Oral storytelling is the most ancient form of communication. Thousands of years ago, people used this personal and intimate process to pass down traditions and experiences within their families and tribes. Even today, storytelling is a tradition in some parts of the world, such as India, Africa, Vietnam, China and Japan.
'We tell stories all the time. We share past experiences with our families and best friends, partners and neighbours,' says Roger Jenkins, a professional storyteller from Singapore. 'When I tell students I am a storyteller, and that what I do for a living is to tell stories, they're always surprised.'
Jenkins was born in Singapore and grew up in England before moving back to the Lion City in 1978. He was trained in drama in Britain. He taught the subject for years before setting up a drama company in Singapore in 1992. But he realised that storytelling was his true passion. He became a storyteller in 1998 and closed his company in 2007.
Since then, he has been telling stories at various festivals and conducting workshops in schools all over the world, including Edinburgh, Bahrain, Manila, Singapore and Hong Kong.
He has been a frequent visitor to Hong Kong over the past few years.
Joyce Chan Wing-kay, a Secondary One student at Singapore International School (SIS), says: 'When I first saw Roger, I thought he was a serious teacher. But when he started telling stories, he was so funny.'
Joyce, 13, and her classmates attended a workshop conducted by Jenkins. 'I've learned from Roger that we can tell stories in many different ways. His activities were very interesting and interactive,' she says.
Another student, Sal Liu Haidun, also 13, is impressed with Jenkins' lively presentation. 'The workshop was very different to the ones I attended before. When Roger told the story of a dragon, he gave me space to imagine what the dragon was like in my head,' he says.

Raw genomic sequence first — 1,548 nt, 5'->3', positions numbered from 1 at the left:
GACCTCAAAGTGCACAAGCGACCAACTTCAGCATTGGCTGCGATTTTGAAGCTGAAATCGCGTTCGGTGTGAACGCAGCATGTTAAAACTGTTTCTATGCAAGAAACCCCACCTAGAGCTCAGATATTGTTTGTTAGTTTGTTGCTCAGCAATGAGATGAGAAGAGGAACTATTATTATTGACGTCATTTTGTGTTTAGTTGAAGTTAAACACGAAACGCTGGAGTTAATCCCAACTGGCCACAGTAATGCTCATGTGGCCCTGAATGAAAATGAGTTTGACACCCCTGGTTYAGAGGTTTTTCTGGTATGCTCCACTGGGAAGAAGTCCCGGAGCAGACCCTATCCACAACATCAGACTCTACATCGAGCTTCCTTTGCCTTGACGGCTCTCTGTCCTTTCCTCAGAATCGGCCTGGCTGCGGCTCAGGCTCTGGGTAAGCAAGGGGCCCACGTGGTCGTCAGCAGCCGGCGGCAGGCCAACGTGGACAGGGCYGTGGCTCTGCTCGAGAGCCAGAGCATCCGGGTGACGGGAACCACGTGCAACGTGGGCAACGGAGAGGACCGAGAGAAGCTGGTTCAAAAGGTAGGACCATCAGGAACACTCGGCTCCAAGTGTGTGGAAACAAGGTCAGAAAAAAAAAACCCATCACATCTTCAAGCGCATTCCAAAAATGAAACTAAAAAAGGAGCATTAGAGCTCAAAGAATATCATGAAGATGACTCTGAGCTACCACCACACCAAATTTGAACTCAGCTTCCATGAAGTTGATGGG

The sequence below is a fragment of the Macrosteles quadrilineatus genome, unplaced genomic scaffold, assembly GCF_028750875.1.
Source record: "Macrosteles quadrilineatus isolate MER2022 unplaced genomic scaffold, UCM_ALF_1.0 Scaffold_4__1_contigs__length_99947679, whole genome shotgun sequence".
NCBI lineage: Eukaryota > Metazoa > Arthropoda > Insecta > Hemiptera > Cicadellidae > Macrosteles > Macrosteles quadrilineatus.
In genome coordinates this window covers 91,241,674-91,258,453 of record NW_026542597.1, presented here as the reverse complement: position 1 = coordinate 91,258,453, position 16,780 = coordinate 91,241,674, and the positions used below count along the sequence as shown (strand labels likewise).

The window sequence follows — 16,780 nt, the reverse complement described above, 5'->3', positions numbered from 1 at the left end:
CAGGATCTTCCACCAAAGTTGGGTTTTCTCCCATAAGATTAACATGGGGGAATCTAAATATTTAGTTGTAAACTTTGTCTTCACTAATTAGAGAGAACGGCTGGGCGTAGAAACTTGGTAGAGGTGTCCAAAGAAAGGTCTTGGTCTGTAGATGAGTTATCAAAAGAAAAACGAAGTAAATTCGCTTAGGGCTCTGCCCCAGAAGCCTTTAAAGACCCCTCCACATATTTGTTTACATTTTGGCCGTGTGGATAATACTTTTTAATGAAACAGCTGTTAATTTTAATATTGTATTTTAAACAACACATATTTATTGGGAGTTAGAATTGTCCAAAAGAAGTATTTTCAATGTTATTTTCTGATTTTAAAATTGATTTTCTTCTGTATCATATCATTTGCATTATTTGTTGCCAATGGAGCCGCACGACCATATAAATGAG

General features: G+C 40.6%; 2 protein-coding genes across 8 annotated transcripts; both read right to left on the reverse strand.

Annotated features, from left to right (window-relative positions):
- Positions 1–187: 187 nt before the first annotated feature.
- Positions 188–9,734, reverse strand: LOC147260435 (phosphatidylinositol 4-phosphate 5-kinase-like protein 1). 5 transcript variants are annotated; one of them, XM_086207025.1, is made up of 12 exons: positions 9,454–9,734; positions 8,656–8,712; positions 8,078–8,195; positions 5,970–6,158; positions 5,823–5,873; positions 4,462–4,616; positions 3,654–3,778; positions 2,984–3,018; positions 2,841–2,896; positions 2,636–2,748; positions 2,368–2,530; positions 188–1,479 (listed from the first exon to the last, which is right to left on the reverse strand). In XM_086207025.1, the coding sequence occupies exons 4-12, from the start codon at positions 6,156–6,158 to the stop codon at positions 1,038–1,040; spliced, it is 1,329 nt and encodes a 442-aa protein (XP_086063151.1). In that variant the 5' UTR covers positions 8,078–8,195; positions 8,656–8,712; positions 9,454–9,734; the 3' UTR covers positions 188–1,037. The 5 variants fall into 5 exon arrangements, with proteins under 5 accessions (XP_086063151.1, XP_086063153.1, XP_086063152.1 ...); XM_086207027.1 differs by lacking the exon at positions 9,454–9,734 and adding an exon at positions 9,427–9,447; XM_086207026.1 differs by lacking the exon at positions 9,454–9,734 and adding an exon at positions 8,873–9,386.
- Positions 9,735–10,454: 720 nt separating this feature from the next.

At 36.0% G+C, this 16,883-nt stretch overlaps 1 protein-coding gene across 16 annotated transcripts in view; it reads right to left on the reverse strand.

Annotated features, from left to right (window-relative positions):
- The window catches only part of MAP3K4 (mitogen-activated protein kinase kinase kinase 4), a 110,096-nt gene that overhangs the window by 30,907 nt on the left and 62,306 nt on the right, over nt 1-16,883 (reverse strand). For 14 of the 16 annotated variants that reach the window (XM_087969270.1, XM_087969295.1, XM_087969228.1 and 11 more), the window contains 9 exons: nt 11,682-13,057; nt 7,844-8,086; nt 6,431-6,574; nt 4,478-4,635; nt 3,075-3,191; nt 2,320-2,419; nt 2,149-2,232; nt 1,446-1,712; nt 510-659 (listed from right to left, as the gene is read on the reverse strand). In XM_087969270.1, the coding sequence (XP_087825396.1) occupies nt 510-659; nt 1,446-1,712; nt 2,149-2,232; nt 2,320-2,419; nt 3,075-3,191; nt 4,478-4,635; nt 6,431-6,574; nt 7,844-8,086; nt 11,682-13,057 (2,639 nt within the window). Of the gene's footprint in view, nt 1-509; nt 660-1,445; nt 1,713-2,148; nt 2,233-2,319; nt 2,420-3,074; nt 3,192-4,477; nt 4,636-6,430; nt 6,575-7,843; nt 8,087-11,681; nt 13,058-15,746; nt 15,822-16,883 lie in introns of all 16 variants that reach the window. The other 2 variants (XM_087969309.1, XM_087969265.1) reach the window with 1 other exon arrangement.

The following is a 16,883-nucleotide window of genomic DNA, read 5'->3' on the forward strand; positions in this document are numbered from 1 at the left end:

'And I like the way he uses his facial expressions and puts in a lot of emotions in his characters. I used to think that telling a story is all about words, but now I see there is also body language and interaction with the audience involved.'
Jenkins believes the bond between the storyteller and his audience is extremely important. 'A good storyteller makes the story come alive by allowing the audience to hear the sounds and feel the emotions [of the characters] through his facial expressions. This is an effective way to convey meanings and words which students may not know,' he says.
Jenkins conducted a series of workshops for kindergarten, primary and secondary students at SIS. Eileen Jong, head of English of the school's secondary section, says: 'Roger offers a fresh perspective and brings stories to life.'
Although every story has a moral, Jenkins never preaches. 'Everybody hears a story with his own ears and responds to it in a personal way. I want to give people space to think what the moral is,' he says. 'The best story to me is one that lingers in people's hearts.'
Jenkins has never thought about giving up storytelling.
'I feel very blessed that I've discovered storytelling. To be able to share a positive story is very special - it brings people together.'
For details, visit www.rogerjenkins.com.sg